A heartbreaking accident leaves this local man all alone in the world

William Crossman III stood in the hallway outside a hospital room at Geisinger Community Medical Center.

He paused there for a minute trying to gather himself before walking through that doorway and into an entirely new world.

“I’ll tell you what, I was scared,” he said, a tear in his eye and a slight tremor in his voice. “I’m not really afraid of anything, but I was scared to go in that room.”

It took all his willpower, but Bill did finally summon the courage to cross over that threshold. Once inside, it took him another minute or so to process what he saw.

There, lying quiet and still, was Bill’s beloved mom Josephine. She had died just hours before he arrived, succumbing to injuries she’d suffered in a tragic car accident.

Bill walked unsteadily to her bedside and sat down.

The nurse he’d talked to on the phone assured him that she'd gone quickly and peacefully. Somehow, that wasn’t much of a comfort at the moment.

Bowing his head, Bill reached out and took her hand in his. “What do I do now, Mom?” he whispered. “What do I do now?”

Tightly Knit

Anyone who’s lived in Honesdale for the past 10 years knows the Crossman Family.

Bill and his parents came to town a decade ago and quickly blended right into the community. The trio was a familiar sight, walking together around town, especially on Main Street.

Josephine suffered from arthritis and a severe case of osteoporosis which made it nearly impossible for her to stand up straight.

Amazingly, that never slowed her down though.

“My Mom was a very independent woman,” Bill said with a smile. “If she needed to do something or get somewhere, she always figured out a way.”

We were sitting at the kitchen table Thursday afternoon. Bill had graciously invited me in to tell me all about his mom, her life and the terrible accident that haunts his piercing blue-grey eyes.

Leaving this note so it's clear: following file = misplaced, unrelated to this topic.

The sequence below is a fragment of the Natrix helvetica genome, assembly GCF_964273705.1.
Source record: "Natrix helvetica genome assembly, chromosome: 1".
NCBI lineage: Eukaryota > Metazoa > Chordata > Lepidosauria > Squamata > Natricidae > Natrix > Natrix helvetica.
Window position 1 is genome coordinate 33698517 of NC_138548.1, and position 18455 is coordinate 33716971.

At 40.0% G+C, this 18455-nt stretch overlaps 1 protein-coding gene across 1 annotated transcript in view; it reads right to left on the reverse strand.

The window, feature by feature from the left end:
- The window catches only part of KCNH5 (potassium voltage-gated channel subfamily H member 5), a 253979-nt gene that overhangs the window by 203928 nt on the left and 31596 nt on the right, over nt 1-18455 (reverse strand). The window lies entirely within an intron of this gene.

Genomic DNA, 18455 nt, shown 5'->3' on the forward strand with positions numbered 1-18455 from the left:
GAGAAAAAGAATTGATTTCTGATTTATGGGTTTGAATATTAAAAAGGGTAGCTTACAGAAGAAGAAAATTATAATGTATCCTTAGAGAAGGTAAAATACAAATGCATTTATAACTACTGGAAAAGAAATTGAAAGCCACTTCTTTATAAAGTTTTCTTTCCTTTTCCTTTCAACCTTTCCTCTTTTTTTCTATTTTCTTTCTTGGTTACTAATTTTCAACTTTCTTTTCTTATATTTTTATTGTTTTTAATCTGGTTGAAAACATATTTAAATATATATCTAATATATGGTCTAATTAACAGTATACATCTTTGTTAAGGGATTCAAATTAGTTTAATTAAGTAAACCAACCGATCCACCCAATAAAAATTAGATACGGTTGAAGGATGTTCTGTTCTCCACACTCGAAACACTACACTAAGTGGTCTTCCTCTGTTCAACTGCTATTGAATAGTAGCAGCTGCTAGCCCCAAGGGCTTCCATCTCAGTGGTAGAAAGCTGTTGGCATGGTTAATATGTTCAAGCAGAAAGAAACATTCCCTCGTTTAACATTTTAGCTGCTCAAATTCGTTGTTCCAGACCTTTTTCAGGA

Josephine loved nature, so it’s no surprise that the porch of their small apartment is wreathed in flowers and birdhouses.

“She was the best mom anyone could ask for,” he said. “She would do anything for me. I used to tell her that I could cook for myself, but she never let me. She said taking care of me made her happy.”

Josephine was originally from Throop. Her parents immigrated from Czechoslovakia and she was raised in a devoutly Catholic household.

Bill’s grandfather worked in the coal mines, sacrificing his own health so that his family could have a better life.

Josephine pitched in as well, going to work in a textile factory after school. Bill’s father was raised on a farm in Sterling, so he knew the value of hard work too.

“He worked from the time he was kid,” Bill said. “Those were different times. It was a different world...”

Nightmare

For Bill and Josephine, Monday had been just another ordinary day until the unthinkable happened.

They’d just finished up eating dinner at Elegante and were walking home.

Ernie & Joe’s restaurant was their favorite ... a place they visited frequently, having made friends with the owners and waitstaff.

The pair negotiated Main Street without incident and were headed down Eighth Street, almost within sight of home.

Because of her medical issues, Josephine had to get around with the help of a “rollator,” which is basically a walker with wheels. But, it never slowed her down.

“Mom had a lot of energy,” Bill said. “She would walk faster than me sometimes.”